Last Updated on July 27, 2021
Past attempts at organizing my backpacking food and creating meal plans were always a bit reckless for me. My old approach usually involved jamming a hodgepodge assemblage of hiking food into my over-stuffed bag and hoping for the best.
Ensuing days on the trail were spent hiking around dull and nutritionless food, falling short on calories, and ending up hungry and exhausted. My internal fuel tank was running on fumes, and I suffered as a result.
If I was going to start getting the most out of my backpacking trips, I needed to overhaul my relationship with the food I was bringing along.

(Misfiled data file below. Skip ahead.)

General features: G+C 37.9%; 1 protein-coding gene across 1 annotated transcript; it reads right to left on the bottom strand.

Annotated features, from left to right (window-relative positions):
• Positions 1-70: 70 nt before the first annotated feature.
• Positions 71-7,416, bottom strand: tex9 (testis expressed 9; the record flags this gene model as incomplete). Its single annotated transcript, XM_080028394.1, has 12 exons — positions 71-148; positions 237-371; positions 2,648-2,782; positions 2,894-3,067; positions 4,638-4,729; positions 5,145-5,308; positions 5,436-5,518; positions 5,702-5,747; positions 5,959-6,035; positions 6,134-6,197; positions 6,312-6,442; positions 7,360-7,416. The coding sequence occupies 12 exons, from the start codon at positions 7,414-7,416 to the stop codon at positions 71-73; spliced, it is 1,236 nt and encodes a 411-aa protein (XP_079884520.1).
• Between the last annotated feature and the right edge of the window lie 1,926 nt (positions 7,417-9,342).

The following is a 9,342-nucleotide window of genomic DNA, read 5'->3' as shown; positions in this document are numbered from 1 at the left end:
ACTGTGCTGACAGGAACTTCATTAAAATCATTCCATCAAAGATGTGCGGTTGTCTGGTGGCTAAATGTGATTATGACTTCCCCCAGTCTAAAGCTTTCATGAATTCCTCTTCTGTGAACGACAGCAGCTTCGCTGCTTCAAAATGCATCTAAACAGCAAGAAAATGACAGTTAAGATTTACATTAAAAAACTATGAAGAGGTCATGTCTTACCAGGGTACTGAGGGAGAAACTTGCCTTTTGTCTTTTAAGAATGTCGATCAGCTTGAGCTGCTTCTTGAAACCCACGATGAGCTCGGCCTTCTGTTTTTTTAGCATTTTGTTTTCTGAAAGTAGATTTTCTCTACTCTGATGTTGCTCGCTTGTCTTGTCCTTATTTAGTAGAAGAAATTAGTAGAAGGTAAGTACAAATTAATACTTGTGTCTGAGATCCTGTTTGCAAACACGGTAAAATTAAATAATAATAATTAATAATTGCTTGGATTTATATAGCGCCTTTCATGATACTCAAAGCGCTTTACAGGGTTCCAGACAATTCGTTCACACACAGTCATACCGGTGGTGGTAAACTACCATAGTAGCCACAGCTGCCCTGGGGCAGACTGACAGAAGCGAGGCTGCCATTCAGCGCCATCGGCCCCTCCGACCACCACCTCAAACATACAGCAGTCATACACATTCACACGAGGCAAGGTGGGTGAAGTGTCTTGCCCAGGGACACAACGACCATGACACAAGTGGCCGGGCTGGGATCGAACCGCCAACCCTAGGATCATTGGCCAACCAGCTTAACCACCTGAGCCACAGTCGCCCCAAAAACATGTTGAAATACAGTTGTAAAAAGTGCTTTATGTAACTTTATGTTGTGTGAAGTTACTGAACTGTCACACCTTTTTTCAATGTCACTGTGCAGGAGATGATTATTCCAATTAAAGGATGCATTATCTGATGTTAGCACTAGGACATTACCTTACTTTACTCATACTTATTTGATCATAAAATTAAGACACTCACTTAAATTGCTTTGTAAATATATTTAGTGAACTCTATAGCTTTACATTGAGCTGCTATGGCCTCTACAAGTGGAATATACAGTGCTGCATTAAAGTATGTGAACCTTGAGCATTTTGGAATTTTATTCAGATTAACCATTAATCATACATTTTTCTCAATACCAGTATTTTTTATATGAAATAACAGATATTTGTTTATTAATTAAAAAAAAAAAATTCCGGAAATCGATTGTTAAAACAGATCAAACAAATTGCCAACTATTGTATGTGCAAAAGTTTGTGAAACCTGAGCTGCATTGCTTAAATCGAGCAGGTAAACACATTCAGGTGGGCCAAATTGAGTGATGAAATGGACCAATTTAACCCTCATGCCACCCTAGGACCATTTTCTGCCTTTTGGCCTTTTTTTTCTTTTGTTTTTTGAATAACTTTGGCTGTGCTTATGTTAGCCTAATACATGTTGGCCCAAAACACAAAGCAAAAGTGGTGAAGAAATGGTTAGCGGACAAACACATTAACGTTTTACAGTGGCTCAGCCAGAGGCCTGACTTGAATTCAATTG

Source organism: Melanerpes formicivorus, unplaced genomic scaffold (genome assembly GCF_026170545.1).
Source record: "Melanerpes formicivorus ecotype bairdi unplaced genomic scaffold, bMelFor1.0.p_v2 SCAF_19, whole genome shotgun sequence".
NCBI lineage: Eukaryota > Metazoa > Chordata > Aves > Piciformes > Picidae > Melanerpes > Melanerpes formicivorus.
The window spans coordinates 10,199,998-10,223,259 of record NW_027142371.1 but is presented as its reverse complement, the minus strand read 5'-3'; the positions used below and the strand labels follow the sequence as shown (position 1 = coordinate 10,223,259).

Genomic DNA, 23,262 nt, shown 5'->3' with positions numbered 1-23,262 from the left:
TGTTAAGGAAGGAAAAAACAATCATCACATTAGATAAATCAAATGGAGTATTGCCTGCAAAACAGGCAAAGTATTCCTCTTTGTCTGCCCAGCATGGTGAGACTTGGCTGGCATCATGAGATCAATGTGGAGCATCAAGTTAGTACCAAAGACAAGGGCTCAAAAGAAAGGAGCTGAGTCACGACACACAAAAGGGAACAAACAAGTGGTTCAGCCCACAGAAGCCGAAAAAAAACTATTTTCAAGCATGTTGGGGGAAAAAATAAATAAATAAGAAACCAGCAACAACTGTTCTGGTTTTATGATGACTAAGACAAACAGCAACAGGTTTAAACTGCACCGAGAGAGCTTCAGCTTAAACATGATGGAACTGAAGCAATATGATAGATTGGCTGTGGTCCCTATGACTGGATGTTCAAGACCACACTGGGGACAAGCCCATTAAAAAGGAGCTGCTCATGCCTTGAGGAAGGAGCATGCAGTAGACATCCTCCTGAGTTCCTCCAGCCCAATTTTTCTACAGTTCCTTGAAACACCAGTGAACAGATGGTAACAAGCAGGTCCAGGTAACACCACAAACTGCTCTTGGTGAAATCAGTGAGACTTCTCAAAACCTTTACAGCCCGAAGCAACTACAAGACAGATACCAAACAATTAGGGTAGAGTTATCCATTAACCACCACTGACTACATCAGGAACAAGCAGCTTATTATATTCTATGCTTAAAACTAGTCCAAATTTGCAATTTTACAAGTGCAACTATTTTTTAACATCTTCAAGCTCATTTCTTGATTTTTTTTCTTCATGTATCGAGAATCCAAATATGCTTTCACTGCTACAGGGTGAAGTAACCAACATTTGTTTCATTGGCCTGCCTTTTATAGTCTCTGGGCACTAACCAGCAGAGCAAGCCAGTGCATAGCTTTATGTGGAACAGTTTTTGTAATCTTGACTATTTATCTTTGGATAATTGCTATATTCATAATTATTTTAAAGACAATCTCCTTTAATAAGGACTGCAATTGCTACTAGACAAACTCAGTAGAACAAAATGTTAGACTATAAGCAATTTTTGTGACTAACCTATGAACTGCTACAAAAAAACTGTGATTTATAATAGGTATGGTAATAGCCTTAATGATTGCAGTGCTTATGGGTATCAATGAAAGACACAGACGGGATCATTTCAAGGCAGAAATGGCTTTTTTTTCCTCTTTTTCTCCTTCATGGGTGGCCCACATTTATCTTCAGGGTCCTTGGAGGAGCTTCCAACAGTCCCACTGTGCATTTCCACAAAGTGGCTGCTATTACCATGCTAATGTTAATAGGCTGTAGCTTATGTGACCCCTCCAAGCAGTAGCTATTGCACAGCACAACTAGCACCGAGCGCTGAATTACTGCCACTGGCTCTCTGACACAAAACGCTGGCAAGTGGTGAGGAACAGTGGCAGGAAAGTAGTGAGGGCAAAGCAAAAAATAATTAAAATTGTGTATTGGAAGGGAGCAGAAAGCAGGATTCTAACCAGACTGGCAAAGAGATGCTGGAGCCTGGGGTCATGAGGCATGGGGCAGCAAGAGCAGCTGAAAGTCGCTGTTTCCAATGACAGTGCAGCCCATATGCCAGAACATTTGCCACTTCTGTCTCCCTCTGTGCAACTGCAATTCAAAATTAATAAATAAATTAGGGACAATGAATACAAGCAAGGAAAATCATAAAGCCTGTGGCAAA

So, I reworked everything.
And nowadays, my hiking trips go much differently. I enjoy and savor each meal, my body gets all the nutrients it needs to thrive and recover, and I can pack enough food for a week of hiking. Putting together a solid backpacking meal plan was a game-changer for me, and it can make the same difference for you.
So, let me share all my best tips and ideas about putting together a lightweight, nutritious, and satisfying backpacking food plan. Life’s too short to be hungry on the trail.
TABLE OF CONTENTS
1. Plan Your Calories
2. Focus on Convenience
3. Focus on Variety
4. Assemble a Cooking Kit
5. Plan Your Meals
10. Organize Your Food
11. Odor-Proof Your Food
12. Don’t Forget About Water
13. Leave No Trace
14. Final Thoughts: Find Your Strategy
15. More Backpacking Resources
Savvy food management on the trail starts and ends with numbers. Calories, to be more specific.
The ultimate goal is to consume the perfect amount of food as you hike and camp at correctly timed moments throughout the day.